Note:  Do not rely on this information. It is very old.

Bullsand Bears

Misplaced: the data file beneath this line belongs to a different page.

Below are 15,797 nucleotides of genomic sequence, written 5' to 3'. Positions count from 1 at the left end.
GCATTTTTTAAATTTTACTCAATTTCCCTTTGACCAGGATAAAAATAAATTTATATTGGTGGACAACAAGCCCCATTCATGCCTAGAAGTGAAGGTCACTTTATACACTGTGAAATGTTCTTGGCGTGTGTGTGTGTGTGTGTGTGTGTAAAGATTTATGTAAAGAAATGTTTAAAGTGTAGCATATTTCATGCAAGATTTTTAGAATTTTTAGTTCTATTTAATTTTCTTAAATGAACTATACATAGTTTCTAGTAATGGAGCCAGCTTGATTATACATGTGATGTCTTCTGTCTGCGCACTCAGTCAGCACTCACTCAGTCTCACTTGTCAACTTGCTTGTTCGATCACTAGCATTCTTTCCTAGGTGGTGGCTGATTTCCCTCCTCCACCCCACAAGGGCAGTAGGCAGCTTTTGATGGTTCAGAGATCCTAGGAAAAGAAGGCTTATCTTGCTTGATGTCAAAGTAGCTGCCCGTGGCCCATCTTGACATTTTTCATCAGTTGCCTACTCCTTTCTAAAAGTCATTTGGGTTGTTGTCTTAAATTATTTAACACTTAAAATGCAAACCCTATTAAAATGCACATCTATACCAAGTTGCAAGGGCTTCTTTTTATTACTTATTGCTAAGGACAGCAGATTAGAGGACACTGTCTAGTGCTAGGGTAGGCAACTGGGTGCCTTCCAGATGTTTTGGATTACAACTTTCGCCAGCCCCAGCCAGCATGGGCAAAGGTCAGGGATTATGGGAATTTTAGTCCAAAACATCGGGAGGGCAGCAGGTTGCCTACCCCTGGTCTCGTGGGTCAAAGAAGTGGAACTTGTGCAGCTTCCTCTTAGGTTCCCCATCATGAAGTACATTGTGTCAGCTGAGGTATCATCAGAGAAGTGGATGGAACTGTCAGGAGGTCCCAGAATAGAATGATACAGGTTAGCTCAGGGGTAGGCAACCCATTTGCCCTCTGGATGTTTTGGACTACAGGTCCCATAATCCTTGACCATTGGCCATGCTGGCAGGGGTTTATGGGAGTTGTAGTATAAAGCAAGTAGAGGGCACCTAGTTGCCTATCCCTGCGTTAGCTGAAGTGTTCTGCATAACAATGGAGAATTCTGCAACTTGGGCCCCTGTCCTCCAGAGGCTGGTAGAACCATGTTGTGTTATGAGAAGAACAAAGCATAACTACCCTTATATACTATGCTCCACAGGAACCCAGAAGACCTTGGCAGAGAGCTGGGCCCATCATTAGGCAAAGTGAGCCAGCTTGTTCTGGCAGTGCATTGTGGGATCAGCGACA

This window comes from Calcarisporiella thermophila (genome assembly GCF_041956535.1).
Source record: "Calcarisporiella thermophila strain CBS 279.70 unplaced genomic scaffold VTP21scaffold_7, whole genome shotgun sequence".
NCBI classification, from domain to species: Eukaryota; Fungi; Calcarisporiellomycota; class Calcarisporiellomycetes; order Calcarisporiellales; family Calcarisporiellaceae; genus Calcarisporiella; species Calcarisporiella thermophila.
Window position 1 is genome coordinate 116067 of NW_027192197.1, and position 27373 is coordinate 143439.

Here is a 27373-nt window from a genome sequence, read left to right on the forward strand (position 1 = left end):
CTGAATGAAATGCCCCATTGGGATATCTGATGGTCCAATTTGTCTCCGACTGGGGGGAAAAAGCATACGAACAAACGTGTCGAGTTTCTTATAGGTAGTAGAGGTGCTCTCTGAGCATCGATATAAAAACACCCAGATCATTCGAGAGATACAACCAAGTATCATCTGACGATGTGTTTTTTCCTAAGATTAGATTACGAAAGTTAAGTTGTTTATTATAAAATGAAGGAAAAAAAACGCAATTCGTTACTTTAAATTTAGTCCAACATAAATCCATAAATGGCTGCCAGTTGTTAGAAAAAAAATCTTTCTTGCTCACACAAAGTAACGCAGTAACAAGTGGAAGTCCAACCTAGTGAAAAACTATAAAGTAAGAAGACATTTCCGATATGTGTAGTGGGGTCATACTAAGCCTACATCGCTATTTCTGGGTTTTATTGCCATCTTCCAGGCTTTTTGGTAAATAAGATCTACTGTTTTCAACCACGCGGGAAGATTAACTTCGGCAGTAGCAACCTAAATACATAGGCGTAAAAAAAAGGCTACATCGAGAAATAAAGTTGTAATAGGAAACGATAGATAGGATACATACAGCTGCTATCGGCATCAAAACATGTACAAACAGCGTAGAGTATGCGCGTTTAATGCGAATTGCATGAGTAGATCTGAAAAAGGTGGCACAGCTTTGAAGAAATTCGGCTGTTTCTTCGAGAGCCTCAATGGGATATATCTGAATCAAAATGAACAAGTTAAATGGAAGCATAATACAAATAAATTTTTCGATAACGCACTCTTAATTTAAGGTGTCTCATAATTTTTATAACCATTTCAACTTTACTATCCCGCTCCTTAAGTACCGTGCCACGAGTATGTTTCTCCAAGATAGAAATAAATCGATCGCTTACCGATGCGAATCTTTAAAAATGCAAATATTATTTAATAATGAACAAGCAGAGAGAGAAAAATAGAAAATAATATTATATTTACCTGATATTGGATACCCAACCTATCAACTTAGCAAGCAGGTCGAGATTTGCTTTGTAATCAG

Bulls and Bears. On the London Stock Exchange the "bull" was originally a speculative purchaser of stock for future delivery, in the hope that it would rise, while the speculative seller, whose interest it was that the stock should fall, was called bear. The latter term was apparently earlier, and suggested by a proverb about "selling the bearskin before you have the bear" (since the speculative seller sells what he does not yet possess). "Bull" in this sense may have been suggested by "bear." Possibly as it" is the bull's object to make the stock go up, some fancied resemblance between his asseverations of its excellence and the bellowings of a bull may have suggested the term. The terms are now used to denote anyone who tries to produce a rise or a fall respectively in certain stocks. Thus, to "bear Argentine stocks" may mean to try to lower the public estimate of their value.